Well-intentioned Students Seek Adventurous Chaperones
Alternative Spring Break promises everything except sleep
When Megan Penyack was an undergraduate at Brandeis University, she never went on traditional college spring break vacations to Florida or Mexico. In fact, she never went anywhere. This spring, for the second year, Penyack (SED’08) plans to make up for all those spring breaks she stayed home, but you won’t find her getting wild on some beach in Cancun. Instead, she’s heading to Dupree, S.D., home of — well, not much.
According to data from the 2000 U.S. census, only 434 people live in Dupree, and more than half live below the poverty line. The town is one of 23 destinations for Boston University’s Alternative Spring Break (ASB) program.
Each year, hundreds of BU student volunteers travel across the United States to perform community service work in impoverished and disaster-ridden communities. The program aims “to provide students with unique and memorable service opportunities as a substitute to the conventional spring break,” says Steve Reilly (CAS’07), comanager of ASB. Since it was founded by the BU Community Service Center (CSC) 21 years ago, ASB has expanded to accommodate nearly 300 students annually.
As an ASB chaperone, Penyack, an academic coordinator at the School of Public Health, is gearing up for a week of physically strenuous labor on the Cheyenne River Sioux Reservation, a week that includes a 60-hour round-trip van ride with 12 BU students. “We’re going to be volunteering at the reservation’s YMCA — maintaining the facility and tutoring the children,” Penyack says. “I’m extremely excited. I’ve never been to South Dakota or to a Native American reservation.”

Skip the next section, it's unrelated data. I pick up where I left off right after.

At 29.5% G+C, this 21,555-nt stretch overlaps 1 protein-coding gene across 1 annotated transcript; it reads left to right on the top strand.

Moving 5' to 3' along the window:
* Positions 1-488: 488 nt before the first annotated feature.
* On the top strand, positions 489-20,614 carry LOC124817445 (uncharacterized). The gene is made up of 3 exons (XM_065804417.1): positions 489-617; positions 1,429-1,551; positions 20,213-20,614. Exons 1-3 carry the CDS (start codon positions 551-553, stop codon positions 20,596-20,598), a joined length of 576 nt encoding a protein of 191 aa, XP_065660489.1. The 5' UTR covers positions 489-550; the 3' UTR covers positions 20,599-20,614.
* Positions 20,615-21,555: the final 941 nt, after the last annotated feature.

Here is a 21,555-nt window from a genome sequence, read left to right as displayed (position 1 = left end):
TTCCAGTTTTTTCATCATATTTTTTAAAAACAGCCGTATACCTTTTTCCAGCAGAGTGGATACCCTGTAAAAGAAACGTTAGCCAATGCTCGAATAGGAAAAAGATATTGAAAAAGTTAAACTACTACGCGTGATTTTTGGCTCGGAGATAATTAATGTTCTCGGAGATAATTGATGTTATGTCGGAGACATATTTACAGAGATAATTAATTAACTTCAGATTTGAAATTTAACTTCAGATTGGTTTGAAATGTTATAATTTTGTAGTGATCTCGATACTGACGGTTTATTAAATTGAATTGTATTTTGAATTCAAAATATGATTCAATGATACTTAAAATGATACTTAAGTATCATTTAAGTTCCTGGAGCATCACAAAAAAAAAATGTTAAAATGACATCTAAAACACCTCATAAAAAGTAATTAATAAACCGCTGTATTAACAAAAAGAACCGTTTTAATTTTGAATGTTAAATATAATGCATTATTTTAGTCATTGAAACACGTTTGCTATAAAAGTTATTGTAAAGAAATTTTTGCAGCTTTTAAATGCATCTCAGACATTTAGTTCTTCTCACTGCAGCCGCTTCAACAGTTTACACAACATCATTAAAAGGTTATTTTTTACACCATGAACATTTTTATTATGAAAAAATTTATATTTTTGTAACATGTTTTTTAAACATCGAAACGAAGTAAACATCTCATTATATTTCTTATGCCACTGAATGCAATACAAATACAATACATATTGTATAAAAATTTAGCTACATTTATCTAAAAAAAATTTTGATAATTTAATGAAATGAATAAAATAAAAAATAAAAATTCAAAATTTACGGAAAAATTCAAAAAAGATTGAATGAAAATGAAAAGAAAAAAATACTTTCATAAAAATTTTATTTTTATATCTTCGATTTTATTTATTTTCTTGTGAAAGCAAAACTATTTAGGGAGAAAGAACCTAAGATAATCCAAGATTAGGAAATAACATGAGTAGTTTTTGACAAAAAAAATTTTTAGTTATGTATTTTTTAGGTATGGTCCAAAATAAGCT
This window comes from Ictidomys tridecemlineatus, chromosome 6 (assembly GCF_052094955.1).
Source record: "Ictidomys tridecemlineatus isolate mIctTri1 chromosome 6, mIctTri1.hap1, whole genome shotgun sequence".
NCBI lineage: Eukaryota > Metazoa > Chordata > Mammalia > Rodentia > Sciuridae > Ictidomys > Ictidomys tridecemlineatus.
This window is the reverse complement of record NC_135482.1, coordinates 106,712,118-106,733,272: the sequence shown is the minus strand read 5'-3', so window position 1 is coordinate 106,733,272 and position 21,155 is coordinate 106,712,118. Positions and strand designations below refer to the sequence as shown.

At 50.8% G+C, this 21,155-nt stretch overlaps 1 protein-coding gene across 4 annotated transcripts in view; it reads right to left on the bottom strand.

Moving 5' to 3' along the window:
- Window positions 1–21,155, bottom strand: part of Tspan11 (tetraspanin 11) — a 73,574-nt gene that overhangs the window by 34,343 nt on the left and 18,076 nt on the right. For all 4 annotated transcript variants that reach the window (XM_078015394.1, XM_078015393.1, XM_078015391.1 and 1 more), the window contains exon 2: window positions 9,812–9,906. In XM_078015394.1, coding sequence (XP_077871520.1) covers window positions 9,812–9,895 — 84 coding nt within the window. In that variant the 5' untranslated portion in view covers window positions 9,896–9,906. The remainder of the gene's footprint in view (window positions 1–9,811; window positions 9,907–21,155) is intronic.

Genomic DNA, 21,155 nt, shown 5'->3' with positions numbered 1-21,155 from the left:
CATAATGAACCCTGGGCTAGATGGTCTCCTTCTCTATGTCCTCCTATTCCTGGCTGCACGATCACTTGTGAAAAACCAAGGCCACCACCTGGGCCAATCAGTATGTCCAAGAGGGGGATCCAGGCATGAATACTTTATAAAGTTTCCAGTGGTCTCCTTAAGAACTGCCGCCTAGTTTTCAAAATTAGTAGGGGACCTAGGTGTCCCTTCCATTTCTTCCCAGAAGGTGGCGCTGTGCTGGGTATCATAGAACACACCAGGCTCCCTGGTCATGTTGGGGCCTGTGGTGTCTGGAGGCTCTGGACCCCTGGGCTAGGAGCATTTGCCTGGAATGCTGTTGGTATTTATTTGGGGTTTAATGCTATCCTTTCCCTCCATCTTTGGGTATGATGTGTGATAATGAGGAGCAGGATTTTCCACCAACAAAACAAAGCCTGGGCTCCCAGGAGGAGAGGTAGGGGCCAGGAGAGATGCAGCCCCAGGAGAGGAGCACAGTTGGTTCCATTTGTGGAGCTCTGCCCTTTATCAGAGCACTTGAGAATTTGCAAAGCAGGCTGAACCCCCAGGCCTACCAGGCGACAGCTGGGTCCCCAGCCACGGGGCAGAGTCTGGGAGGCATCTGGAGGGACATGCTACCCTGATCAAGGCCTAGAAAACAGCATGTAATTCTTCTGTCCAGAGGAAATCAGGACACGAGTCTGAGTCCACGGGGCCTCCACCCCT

This will be Penyack’s second year as an ASB chaperone. In 2006, she traveled to Mobile, Ala., and volunteered with the Mobile AIDS Support Service. Now called South Alabama Cares, the organization provides medical and social service support, as well as educational services, for those affected by HIV/AIDS. During their stay, Penyack and 12 students cleared debris from yards, tilled farmland, and painted houses. Additionally, they volunteered at a homeless shelter called 15 Place, where they prepared and served meals.
“Working directly with the clients really put things into perspective for us,” Penyack says. “We worked with one woman who was a single mother. She was HIV-positive and she had a son who was autistic and a daughter who was addicted to drugs. It meant a lot that we were able to help her out.”
According to a 2006 USA Today report, the percentage of universities offering ASB volunteer opportunities has increased from 66 percent to 77 percent since 2000. BU’s ASB program is one of the largest in the nation, says Marianne McPhee (COM’08), who comanages the program with Reilly. This year, the CSC is offering 23 ASB destinations throughout the Southeast and the Midwest, three of them camping trips.
“Student demand has skyrocketed,” Reilly says. “Last year we had to turn about 100 students away.”
“Registration is on a first-come, first-served basis,” McPhee adds, “and last year kids started lining up at 10 p.m. the night before to sign up.”
Although there are always more than enough students wanting to participate in ASB, Reilly says, the CSC struggles to fill all the chaperone positions. Thus far, only 10 chaperone slots for the 2007 ASB have been filled. “I think the long van ride intimidates a lot of people,” says Reilly, who has participated in the program for two years. “But the van ride is one of the best things about ASB. If you took it away, you would eliminate most of the bonding.”
Prospective chaperones might also be under the misconception that they have to organize the trip, McPhee says. But that’s not the case. “Each trip has one chaperone and two student coordinators,” she says. “And the student coordinators are the ones who plan the trip and meals and who make all of the contacts. They work out all of the details.”
ASB chaperones must be Boston University employees. Chaperones handle all monetary transfers for group expenses, including gas, tolls, and groceries. Additionally, chaperones must take charge in any emergency situation and enforce the “zero tolerance/substance-free” nature of the trip. Chaperones travel free of charge. For more information on becoming an ASB chaperone or to download an application, click here.
To read BU Today reporter Jessica Ullian’s five-day diary as a 2006 ASB chaperone, click here.